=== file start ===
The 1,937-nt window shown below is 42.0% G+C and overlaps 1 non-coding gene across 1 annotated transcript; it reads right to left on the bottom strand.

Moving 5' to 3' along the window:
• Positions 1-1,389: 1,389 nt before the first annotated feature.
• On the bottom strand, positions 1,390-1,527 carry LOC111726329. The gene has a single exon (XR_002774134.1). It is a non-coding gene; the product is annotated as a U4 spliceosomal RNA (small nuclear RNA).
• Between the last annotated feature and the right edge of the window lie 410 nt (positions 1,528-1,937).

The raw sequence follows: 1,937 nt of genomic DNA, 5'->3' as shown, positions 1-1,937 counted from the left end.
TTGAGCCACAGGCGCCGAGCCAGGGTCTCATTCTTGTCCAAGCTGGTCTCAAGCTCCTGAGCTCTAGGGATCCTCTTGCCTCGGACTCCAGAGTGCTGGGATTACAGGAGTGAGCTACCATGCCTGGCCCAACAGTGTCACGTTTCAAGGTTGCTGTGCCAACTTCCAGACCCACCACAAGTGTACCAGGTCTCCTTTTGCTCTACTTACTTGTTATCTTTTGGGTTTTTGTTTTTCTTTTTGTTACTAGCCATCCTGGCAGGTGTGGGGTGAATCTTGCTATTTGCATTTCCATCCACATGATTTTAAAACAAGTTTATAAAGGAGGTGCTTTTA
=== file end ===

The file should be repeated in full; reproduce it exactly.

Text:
The 1,937-nt window shown below is 42.0% G+C and overlaps 1 non-coding gene across 1 annotated transcript; it reads right to left on the bottom strand.

Moving 5' to 3' along the window:
• Positions 1-1,389: 1,389 nt before the first annotated feature.
• On the bottom strand, positions 1,390-1,527 carry LOC111726329. The gene has a single exon (XR_002774134.1). It is a non-coding gene; the product is annotated as a U4 spliceosomal RNA (small nuclear RNA).
• Between the last annotated feature and the right edge of the window lie 410 nt (positions 1,528-1,937).

The raw sequence follows: 1,937 nt of genomic DNA, 5'->3' as shown, positions 1-1,937 counted from the left end.
TTGAGCCACAGGCGCCGAGCCAGGGTCTCATTCTTGTCCAAGCTGGTCTCAAGCTCCTGAGCTCTAGGGATCCTCTTGCCTCGGACTCCAGAGTGCTGGGATTACAGGAGTGAGCTACCATGCCTGGCCCAACAGTGTCACGTTTCAAGGTTGCTGTGCCAACTTCCAGACCCACCACAAGTGTACCAGGTCTCCTTTTGCTCTACTTACTTGTTATCTTTTGGGTTTTTGTTTTTCTTTTTGTTACTAGCCATCCTGGCAGGTGTGGGGTGAATCTTGCTATTTGCATTTCCATCCACATGATTTTAAAACAAGTTTATAAAGGAGGTGCTTTTA